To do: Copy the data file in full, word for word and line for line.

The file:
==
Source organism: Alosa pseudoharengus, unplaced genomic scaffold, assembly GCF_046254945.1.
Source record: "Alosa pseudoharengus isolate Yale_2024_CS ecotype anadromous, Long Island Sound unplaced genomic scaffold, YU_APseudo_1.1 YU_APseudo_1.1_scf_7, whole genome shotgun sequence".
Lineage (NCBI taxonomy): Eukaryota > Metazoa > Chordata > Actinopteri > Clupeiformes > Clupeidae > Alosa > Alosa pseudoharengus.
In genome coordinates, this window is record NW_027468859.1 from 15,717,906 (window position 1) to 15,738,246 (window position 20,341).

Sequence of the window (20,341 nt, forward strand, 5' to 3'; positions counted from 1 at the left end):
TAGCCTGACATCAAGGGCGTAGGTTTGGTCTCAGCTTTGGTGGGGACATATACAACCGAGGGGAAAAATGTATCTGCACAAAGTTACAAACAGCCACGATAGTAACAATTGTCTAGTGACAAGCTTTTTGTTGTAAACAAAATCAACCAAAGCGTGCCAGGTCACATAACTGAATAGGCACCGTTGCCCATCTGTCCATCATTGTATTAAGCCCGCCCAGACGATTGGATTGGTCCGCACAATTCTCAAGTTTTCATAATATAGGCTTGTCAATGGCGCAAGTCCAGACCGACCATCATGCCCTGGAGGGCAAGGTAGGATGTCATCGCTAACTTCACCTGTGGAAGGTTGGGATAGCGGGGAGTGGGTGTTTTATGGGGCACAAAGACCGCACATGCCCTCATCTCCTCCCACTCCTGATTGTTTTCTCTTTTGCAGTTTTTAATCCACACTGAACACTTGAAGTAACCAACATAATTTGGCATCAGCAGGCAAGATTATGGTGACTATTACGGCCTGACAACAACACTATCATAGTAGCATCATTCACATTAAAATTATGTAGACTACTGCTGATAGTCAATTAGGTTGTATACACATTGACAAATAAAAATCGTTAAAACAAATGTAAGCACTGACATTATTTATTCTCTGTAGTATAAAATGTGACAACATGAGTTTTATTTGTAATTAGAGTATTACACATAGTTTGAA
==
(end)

Source organism: Alosa pseudoharengus, unplaced genomic scaffold, assembly GCF_046254945.1.
Source record: "Alosa pseudoharengus isolate Yale_2024_CS ecotype anadromous, Long Island Sound unplaced genomic scaffold, YU_APseudo_1.1 YU_APseudo_1.1_scf_7, whole genome shotgun sequence".
Lineage (NCBI taxonomy): Eukaryota > Metazoa > Chordata > Actinopteri > Clupeiformes > Clupeidae > Alosa > Alosa pseudoharengus.
In genome coordinates, this window is record NW_027468859.1 from 15,717,906 (window position 1) to 15,738,246 (window position 20,341).

Sequence of the window (20,341 nt, forward strand, 5' to 3'; positions counted from 1 at the left end):
TAGCCTGACATCAAGGGCGTAGGTTTGGTCTCAGCTTTGGTGGGGACATATACAACCGAGGGGAAAAATGTATCTGCACAAAGTTACAAACAGCCACGATAGTAACAATTGTCTAGTGACAAGCTTTTTGTTGTAAACAAAATCAACCAAAGCGTGCCAGGTCACATAACTGAATAGGCACCGTTGCCCATCTGTCCATCATTGTATTAAGCCCGCCCAGACGATTGGATTGGTCCGCACAATTCTCAAGTTTTCATAATATAGGCTTGTCAATGGCGCAAGTCCAGACCGACCATCATGCCCTGGAGGGCAAGGTAGGATGTCATCGCTAACTTCACCTGTGGAAGGTTGGGATAGCGGGGAGTGGGTGTTTTATGGGGCACAAAGACCGCACATGCCCTCATCTCCTCCCACTCCTGATTGTTTTCTCTTTTGCAGTTTTTAATCCACACTGAACACTTGAAGTAACCAACATAATTTGGCATCAGCAGGCAAGATTATGGTGACTATTACGGCCTGACAACAACACTATCATAGTAGCATCATTCACATTAAAATTATGTAGACTACTGCTGATAGTCAATTAGGTTGTATACACATTGACAAATAAAAATCGTTAAAACAAATGTAAGCACTGACATTATTTATTCTCTGTAGTATAAAATGTGACAACATGAGTTTTATTTGTAATTAGAGTATTACACATAGTTTGAA